GIS Database ModelThe GIS database model has been developed to capture multiple aspects of the city, from utilities to environment, tourism, and land title information. The data model development over the last year has aimed at capturing as much variety in spatial features as possible. In the current phase, the focus is on increasing quality and coverage of attribute information. The ArcFM data model from Esri Business Partner Miner and Miner, a Telvent company (Fort Collins, Colorado), for water and sewer was also studied in detail to assess what further attributes need to be part of the existing GIS model so that a later data migration exercise to ArcFM can happen with relative ease.
Symbology and View StandardizationFrom the outset, the GIS team realized that engineering data needed to be presented in a visually appealing manner. Then all interfaces to data needed to present the same visualization of the data. This prompted the team to select ArcGIS Desktop as the de facto data visualization interface. For Internet services, the mapping service used an application as the front end that was built using ArcIMS and Macromedia Flash. For LAN usage, especially for presentations, ArcGIS Desktop was directly used to access a personal geodatabase that was synchronized with the central ArcSDE database. For off-site field users, data was published from the same database using the ArcGIS Publisher extension.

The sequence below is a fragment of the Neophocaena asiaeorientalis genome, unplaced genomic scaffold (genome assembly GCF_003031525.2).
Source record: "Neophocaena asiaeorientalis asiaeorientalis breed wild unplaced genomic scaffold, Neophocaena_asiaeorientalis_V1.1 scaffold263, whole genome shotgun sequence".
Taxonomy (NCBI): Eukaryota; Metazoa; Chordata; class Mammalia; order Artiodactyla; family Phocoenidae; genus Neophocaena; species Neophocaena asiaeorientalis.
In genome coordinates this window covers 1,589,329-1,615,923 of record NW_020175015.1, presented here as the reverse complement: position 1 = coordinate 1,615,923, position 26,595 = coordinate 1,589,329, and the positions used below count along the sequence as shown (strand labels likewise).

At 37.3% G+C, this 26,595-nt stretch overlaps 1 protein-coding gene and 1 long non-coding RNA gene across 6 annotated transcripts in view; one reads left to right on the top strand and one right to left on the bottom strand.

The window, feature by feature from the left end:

Address and Asset StandardizationA new city development provides a unique opportunity to have the address database created for ideal GIS addressing standards. The building addressing standard implemented at Lavasa was developed by studying U.S. addressing standards, then customized according to Indian realities. A good addressing standard facilitates usage of industry-standard geocoding engines that, in turn, will help in the development of proper disaster management, utilities operation, and maintenance systems.
Environment, CRM, and Sales Monitoring SystemsThe Lavasa Project has been designed in harmony with the area's rich natural beauty. One of the objectives of the GIS portion of the project is to integrate environment pollution monitoring with the enterprise GIS. Lavasa also has a CRM solution for sales management as part of its IT plan. Since "land" is the "product" of this CRM, GIS fits in as the natural technology to use in site location. Presently, the GIS team actively helps Sales Department staff monitor plot sales and decide on and mark out premium plots and enables them to help customers select their plots.